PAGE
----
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- Lata and Sivaram Srinivasan

To be different is natural. Read about Alaap and Arnav.

It is nature that helps us evolve. If we had two saplings near home - one an oak and the other a creeper, how futile to try and make the oak creep around the house and the sapling grow straight up towards the sky. We may partially succeed if we attempt to do so when they are saplings, but the end result would be an ugly creepy oak and an inelegant creeper. Both going against their nature due to external force. Both victims of the human notion that things should be as we want them to be, and not as they should naturally be.

So it is with our children when we try to mould them to our expectations. A little help is of course required. Both the creeper and the oak do get support soon after their birth. The oak is pointed towards the sky and the creeper, towards the house.

We have 12 year old twin boys. Their names are Alaap and Arnav. Right from birth we knew they were different in nature. Alaap was aggressive since day one and would bring the house down if his demands were not met. Arnav on the other hand was quiet and we had to make sure that we paid attention to his needs. As a toddler Alaap was taught to speak in English but his pronunciation was poor - The R's were pronounced L's and we were amused when he said "laining on the load" for "raining on the road". His pronunciation being poor whenever he said something we had to often turn to Arnav who was the only one who could flawlessly understand and correctly interpret Alaap's sentences. We always felt that they understood each other right from the womb. People often ask us whether they think alike. We still are not sure of the answer to that, but an incident (narrated by their teacher) comes to mind. In kindergarten, Alaap and Arnav were put in different sections (as we wanted them to socialize and not always be together). One day Alaap suddenly picked up his water bottle and dashed out of class to the next section where Arnav was choking on something. He gave him water, patted him and got back to class!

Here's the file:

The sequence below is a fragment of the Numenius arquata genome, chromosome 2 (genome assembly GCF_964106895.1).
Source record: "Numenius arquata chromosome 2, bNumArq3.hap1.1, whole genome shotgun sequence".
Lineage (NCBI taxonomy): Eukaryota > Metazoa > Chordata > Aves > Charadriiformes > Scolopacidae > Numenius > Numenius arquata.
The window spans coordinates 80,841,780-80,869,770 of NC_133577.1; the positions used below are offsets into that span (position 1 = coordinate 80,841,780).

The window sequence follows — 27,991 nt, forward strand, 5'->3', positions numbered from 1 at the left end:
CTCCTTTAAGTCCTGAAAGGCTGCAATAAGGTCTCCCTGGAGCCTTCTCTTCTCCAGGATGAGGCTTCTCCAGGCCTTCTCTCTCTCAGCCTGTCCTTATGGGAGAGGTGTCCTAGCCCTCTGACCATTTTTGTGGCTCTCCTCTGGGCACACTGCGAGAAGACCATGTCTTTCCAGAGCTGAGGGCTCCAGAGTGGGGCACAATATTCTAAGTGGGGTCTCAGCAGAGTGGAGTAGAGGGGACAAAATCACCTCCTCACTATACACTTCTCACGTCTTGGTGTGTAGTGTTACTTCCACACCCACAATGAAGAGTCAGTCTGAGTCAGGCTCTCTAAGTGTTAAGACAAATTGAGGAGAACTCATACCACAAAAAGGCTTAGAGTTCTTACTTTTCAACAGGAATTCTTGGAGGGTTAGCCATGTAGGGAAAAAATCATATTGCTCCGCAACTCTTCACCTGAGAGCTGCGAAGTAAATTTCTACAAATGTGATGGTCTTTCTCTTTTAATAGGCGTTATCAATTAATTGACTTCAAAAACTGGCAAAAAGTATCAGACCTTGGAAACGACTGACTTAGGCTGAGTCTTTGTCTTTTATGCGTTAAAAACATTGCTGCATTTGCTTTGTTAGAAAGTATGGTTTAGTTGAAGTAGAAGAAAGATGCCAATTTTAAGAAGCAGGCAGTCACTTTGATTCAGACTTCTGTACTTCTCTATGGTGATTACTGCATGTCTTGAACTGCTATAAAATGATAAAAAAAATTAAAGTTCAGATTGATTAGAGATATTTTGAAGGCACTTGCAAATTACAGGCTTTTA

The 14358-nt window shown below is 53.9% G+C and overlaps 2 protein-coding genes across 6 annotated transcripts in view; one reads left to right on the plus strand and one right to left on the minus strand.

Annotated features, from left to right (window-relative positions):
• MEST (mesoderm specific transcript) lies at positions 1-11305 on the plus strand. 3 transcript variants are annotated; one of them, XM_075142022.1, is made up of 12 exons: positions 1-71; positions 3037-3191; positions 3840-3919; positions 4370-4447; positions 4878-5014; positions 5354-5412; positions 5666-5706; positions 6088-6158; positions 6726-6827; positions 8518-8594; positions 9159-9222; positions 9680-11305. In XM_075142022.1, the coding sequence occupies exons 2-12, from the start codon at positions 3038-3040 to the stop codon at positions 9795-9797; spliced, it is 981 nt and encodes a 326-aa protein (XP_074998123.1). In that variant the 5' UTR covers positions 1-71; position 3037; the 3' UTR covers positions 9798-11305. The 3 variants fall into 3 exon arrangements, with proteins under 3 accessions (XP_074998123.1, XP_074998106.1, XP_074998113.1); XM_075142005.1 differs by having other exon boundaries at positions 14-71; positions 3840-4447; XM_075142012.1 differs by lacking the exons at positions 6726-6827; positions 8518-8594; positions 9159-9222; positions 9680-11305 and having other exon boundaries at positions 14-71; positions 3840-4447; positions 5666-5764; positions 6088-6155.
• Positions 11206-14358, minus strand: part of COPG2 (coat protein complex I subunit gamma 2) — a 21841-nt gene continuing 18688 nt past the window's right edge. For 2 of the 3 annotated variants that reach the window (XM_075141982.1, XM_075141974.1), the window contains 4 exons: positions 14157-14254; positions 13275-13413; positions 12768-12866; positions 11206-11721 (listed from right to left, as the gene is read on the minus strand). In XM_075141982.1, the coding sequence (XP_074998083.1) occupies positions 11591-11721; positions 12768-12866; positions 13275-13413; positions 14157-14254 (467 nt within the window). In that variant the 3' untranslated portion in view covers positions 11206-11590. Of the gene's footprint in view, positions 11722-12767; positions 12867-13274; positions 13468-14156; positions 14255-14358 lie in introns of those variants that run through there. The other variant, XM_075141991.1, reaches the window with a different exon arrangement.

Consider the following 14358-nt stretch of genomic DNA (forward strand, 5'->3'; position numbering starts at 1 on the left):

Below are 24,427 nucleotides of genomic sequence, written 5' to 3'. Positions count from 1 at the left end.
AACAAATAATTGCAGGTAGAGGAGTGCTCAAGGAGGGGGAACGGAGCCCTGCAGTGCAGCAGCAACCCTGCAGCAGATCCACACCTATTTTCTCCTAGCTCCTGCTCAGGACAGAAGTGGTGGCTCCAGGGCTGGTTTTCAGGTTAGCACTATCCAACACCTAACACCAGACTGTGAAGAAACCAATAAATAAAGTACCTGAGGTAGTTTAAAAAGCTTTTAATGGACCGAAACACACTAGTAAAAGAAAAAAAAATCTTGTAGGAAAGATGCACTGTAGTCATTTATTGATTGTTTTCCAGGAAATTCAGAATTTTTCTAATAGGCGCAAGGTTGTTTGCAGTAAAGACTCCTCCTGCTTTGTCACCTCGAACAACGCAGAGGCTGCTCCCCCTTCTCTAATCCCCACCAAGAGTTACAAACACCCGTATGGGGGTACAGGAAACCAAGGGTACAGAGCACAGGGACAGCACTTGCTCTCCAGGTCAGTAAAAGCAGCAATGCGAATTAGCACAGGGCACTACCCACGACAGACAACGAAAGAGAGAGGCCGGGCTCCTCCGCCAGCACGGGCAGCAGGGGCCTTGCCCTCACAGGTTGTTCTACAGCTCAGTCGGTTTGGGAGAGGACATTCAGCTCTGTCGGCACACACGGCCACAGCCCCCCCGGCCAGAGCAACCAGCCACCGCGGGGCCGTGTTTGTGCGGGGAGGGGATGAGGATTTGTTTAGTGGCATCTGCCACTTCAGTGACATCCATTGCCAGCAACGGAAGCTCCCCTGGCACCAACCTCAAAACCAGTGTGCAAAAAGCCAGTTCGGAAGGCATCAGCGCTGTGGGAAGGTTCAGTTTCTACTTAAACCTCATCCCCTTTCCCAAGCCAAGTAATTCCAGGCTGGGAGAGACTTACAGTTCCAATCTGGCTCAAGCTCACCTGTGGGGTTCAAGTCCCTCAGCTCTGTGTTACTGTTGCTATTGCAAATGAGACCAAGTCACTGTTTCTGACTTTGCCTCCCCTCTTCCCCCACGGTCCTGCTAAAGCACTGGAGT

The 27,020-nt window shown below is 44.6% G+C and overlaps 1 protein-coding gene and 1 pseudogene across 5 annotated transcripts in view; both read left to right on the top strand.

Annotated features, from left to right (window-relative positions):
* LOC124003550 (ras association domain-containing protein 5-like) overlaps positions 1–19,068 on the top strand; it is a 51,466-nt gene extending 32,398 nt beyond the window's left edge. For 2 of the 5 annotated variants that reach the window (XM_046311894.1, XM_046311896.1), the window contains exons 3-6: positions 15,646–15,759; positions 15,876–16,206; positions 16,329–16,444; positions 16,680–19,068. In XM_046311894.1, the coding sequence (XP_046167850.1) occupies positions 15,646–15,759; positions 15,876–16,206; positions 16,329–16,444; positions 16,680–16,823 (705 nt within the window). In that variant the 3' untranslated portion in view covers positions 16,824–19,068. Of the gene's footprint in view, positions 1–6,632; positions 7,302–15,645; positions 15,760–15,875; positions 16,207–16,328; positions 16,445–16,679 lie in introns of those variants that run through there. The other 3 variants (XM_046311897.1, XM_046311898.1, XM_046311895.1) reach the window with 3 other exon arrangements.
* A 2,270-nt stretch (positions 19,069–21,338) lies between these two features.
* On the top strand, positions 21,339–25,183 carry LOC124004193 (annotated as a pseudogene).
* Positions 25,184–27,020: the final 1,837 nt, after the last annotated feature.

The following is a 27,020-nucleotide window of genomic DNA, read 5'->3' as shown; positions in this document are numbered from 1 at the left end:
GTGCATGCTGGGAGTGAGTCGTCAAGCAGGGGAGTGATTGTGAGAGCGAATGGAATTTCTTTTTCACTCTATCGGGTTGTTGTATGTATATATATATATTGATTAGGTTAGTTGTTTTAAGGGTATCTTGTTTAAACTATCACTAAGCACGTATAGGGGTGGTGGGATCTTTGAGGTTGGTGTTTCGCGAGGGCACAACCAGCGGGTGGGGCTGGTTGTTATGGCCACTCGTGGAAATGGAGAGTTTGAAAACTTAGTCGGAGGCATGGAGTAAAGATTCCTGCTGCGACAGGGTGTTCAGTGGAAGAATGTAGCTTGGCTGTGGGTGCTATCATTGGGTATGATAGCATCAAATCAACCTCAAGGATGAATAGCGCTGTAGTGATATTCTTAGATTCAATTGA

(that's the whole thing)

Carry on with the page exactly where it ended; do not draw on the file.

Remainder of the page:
As they grow Alaap is turning out to be an outgoing, aggressive achiever, Arnav is cool, calm and methodical. Alaap is good at math and comfortable with chess and numbers. Arnav is good at art, music and struggles with math. Alaap is good at dancing but terrible at singing and music, Arnav is just the opposite and he just can't dance. Alaap likes only Indian food and rotis, Arnav likes Chinese, Continental and rice. Alaap will argue with authority for justice. Arnav will accept authority as ever 'right' and never to be challenged. Alaap is great at leading and dominating, Arnav is good at following and discipline. Alaap gives all impressions of being daring and bold but is afraid to ride the bike, learn to swim, roller-skate, etc. Arnav mastered the bike, skate and swim in no time and without any help. When they fight (which is often) Alaap rains blows, Arnav takes them though Arnav is stronger. The following lines from Shakespeare comes to mind as we watch Alaap and Arnav evolve into distinct personalities:

"Whether't is nobler in the mind to suffer, The slings and arrows of outrageous fortune, Or to take arms against a sea of troubles, And, by opposing, end them?

Arnav is majestically poised against setbacks in life. Alaap will draw his sword against fate itself.

Before they were born we always had this thought that people can be changed with training and that perhaps we could mould them so as to reduce these differences and make each a little more like the other in certain aspects. But now we know that there is a basic inner nature which if we tamper in too aggressive a manner, we may have an ugly creepy oak or an unnatural creeper.

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